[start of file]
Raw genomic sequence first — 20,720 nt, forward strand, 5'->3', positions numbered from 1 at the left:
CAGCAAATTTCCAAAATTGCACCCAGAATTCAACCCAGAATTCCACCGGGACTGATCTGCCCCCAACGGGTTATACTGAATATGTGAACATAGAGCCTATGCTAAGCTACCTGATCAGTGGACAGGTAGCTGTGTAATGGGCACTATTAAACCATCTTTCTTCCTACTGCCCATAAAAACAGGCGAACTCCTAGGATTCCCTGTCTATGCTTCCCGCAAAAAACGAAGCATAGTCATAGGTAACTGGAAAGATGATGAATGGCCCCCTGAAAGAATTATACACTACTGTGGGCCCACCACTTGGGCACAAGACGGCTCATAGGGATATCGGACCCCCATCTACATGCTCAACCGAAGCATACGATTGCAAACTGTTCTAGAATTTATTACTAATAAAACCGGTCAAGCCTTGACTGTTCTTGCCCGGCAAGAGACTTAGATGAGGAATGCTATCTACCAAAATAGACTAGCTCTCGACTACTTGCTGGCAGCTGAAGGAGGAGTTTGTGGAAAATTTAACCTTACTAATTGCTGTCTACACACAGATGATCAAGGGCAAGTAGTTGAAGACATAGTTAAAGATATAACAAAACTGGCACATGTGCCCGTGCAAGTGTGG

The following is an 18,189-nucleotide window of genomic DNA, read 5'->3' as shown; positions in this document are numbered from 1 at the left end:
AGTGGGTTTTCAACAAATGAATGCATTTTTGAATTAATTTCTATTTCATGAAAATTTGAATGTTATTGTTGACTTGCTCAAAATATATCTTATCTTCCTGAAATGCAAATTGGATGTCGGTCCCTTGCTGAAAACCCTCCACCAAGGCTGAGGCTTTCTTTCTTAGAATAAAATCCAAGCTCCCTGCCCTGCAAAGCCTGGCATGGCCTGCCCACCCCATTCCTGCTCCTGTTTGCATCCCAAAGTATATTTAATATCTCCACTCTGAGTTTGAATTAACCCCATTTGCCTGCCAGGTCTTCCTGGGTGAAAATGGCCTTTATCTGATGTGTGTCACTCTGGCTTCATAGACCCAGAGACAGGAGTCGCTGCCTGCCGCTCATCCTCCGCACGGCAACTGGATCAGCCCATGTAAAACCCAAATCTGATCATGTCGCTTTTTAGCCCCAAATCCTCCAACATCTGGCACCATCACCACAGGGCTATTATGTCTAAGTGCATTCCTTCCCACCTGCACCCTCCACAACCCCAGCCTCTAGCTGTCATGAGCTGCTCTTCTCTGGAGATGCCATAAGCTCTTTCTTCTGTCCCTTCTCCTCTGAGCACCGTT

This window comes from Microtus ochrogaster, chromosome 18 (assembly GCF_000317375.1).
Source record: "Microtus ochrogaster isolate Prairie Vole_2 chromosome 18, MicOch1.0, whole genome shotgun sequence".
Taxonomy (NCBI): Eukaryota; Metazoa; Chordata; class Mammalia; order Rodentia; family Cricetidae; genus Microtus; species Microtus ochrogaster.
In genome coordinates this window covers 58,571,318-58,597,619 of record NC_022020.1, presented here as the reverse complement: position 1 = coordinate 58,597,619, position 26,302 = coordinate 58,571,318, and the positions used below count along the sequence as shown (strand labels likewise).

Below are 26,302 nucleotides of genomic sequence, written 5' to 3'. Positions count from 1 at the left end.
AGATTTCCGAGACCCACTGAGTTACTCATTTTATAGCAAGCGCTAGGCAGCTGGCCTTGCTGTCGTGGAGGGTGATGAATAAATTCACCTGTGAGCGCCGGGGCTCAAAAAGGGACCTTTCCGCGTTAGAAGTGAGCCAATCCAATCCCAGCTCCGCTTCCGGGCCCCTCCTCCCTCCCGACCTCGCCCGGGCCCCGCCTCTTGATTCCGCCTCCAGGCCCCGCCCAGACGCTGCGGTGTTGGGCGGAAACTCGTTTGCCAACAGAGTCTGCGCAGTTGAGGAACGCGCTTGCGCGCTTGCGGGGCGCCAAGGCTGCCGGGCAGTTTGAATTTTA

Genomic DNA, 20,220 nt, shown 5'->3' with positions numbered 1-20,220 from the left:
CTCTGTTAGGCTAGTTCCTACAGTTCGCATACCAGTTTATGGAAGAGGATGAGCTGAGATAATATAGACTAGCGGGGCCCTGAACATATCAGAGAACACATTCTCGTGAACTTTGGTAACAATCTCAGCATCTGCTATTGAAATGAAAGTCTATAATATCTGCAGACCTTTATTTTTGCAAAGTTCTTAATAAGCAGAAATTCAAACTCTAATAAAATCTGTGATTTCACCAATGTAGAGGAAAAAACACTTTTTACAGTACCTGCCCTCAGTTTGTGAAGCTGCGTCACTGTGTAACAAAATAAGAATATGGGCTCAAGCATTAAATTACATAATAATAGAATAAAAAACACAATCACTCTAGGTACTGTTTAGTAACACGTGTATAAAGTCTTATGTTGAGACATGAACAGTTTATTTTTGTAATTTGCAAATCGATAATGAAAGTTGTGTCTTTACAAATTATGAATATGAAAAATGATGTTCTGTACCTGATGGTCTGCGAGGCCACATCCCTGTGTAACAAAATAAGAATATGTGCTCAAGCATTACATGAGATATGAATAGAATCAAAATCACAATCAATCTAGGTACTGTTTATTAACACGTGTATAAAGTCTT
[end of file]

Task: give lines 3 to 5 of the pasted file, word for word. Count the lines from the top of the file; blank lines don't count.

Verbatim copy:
The following is an 18,189-nucleotide window of genomic DNA, read 5'->3' as shown; positions in this document are numbered from 1 at the left end:
AGTGGGTTTTCAACAAATGAATGCATTTTTGAATTAATTTCTATTTCATGAAAATTTGAATGTTATTGTTGACTTGCTCAAAATATATCTTATCTTCCTGAAATGCAAATTGGATGTCGGTCCCTTGCTGAAAACCCTCCACCAAGGCTGAGGCTTTCTTTCTTAGAATAAAATCCAAGCTCCCTGCCCTGCAAAGCCTGGCATGGCCTGCCCACCCCATTCCTGCTCCTGTTTGCATCCCAAAGTATATTTAATATCTCCACTCTGAGTTTGAATTAACCCCATTTGCCTGCCAGGTCTTCCTGGGTGAAAATGGCCTTTATCTGATGTGTGTCACTCTGGCTTCATAGACCCAGAGACAGGAGTCGCTGCCTGCCGCTCATCCTCCGCACGGCAACTGGATCAGCCCATGTAAAACCCAAATCTGATCATGTCGCTTTTTAGCCCCAAATCCTCCAACATCTGGCACCATCACCACAGGGCTATTATGTCTAAGTGCATTCCTTCCCACCTGCACCCTCCACAACCCCAGCCTCTAGCTGTCATGAGCTGCTCTTCTCTGGAGATGCCATAAGCTCTTTCTTCTGTCCCTTCTCCTCTGAGCACCGTT

This window comes from Microtus ochrogaster, chromosome 18 (assembly GCF_000317375.1).